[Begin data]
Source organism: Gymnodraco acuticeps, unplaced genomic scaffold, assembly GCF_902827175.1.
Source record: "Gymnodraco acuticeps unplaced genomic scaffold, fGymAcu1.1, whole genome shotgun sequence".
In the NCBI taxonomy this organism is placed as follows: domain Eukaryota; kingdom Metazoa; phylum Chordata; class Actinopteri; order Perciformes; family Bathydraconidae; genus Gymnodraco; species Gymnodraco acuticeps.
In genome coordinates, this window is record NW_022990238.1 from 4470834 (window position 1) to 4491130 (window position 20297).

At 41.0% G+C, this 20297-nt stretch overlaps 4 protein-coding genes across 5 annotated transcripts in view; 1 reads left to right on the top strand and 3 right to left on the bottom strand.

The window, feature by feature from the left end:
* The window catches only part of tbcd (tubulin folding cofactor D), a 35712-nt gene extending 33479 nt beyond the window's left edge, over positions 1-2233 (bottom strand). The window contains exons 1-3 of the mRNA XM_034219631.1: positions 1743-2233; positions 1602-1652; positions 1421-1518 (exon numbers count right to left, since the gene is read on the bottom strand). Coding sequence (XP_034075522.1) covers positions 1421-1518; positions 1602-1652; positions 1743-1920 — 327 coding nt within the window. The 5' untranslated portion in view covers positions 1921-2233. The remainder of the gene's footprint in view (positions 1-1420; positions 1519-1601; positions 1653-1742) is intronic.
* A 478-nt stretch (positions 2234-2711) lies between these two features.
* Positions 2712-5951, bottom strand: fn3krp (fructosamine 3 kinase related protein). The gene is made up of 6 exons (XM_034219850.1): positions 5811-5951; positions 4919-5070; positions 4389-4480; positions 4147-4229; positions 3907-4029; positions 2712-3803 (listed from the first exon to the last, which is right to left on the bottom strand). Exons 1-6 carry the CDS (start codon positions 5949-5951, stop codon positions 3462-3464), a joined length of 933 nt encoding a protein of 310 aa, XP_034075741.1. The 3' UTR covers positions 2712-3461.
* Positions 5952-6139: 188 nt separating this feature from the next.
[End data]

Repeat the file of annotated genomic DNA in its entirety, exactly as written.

Source organism: Gymnodraco acuticeps, unplaced genomic scaffold, assembly GCF_902827175.1.
Source record: "Gymnodraco acuticeps unplaced genomic scaffold, fGymAcu1.1, whole genome shotgun sequence".
In the NCBI taxonomy this organism is placed as follows: domain Eukaryota; kingdom Metazoa; phylum Chordata; class Actinopteri; order Perciformes; family Bathydraconidae; genus Gymnodraco; species Gymnodraco acuticeps.
In genome coordinates, this window is record NW_022990238.1 from 4470834 (window position 1) to 4491130 (window position 20297).

At 41.0% G+C, this 20297-nt stretch overlaps 4 protein-coding genes across 5 annotated transcripts in view; 1 reads left to right on the top strand and 3 right to left on the bottom strand.

The window, feature by feature from the left end:
* The window catches only part of tbcd (tubulin folding cofactor D), a 35712-nt gene extending 33479 nt beyond the window's left edge, over positions 1-2233 (bottom strand). The window contains exons 1-3 of the mRNA XM_034219631.1: positions 1743-2233; positions 1602-1652; positions 1421-1518 (exon numbers count right to left, since the gene is read on the bottom strand). Coding sequence (XP_034075522.1) covers positions 1421-1518; positions 1602-1652; positions 1743-1920 — 327 coding nt within the window. The 5' untranslated portion in view covers positions 1921-2233. The remainder of the gene's footprint in view (positions 1-1420; positions 1519-1601; positions 1653-1742) is intronic.
* A 478-nt stretch (positions 2234-2711) lies between these two features.
* Positions 2712-5951, bottom strand: fn3krp (fructosamine 3 kinase related protein). The gene is made up of 6 exons (XM_034219850.1): positions 5811-5951; positions 4919-5070; positions 4389-4480; positions 4147-4229; positions 3907-4029; positions 2712-3803 (listed from the first exon to the last, which is right to left on the bottom strand). Exons 1-6 carry the CDS (start codon positions 5949-5951, stop codon positions 3462-3464), a joined length of 933 nt encoding a protein of 310 aa, XP_034075741.1. The 3' UTR covers positions 2712-3461.
* Positions 5952-6139: 188 nt separating this feature from the next.